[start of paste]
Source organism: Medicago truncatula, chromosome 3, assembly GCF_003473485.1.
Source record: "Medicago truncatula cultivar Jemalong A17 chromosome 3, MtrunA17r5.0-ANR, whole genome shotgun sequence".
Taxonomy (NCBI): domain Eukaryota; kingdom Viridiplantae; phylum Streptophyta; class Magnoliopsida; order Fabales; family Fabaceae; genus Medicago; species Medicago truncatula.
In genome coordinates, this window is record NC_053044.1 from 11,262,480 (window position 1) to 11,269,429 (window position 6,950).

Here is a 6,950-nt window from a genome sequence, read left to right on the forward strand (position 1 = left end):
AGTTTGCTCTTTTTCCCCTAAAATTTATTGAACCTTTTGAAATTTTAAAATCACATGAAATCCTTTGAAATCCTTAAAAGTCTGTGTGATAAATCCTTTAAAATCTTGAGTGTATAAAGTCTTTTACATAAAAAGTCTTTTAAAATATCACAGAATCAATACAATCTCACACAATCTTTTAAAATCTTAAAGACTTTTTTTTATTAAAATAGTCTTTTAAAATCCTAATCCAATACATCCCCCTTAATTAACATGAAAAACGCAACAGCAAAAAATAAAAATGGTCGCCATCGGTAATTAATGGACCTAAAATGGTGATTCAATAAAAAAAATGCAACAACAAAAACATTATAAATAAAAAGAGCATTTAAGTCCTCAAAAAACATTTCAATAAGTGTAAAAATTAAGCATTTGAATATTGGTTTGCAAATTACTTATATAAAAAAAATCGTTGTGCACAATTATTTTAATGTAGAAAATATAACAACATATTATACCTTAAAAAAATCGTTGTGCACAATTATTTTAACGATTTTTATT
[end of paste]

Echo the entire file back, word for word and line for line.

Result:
Source organism: Medicago truncatula, chromosome 3, assembly GCF_003473485.1.
Source record: "Medicago truncatula cultivar Jemalong A17 chromosome 3, MtrunA17r5.0-ANR, whole genome shotgun sequence".
Taxonomy (NCBI): domain Eukaryota; kingdom Viridiplantae; phylum Streptophyta; class Magnoliopsida; order Fabales; family Fabaceae; genus Medicago; species Medicago truncatula.
In genome coordinates, this window is record NC_053044.1 from 11,262,480 (window position 1) to 11,269,429 (window position 6,950).

Here is a 6,950-nt window from a genome sequence, read left to right on the forward strand (position 1 = left end):
AGTTTGCTCTTTTTCCCCTAAAATTTATTGAACCTTTTGAAATTTTAAAATCACATGAAATCCTTTGAAATCCTTAAAAGTCTGTGTGATAAATCCTTTAAAATCTTGAGTGTATAAAGTCTTTTACATAAAAAGTCTTTTAAAATATCACAGAATCAATACAATCTCACACAATCTTTTAAAATCTTAAAGACTTTTTTTTATTAAAATAGTCTTTTAAAATCCTAATCCAATACATCCCCCTTAATTAACATGAAAAACGCAACAGCAAAAAATAAAAATGGTCGCCATCGGTAATTAATGGACCTAAAATGGTGATTCAATAAAAAAAATGCAACAACAAAAACATTATAAATAAAAAGAGCATTTAAGTCCTCAAAAAACATTTCAATAAGTGTAAAAATTAAGCATTTGAATATTGGTTTGCAAATTACTTATATAAAAAAAATCGTTGTGCACAATTATTTTAATGTAGAAAATATAACAACATATTATACCTTAAAAAAATCGTTGTGCACAATTATTTTAACGATTTTTATT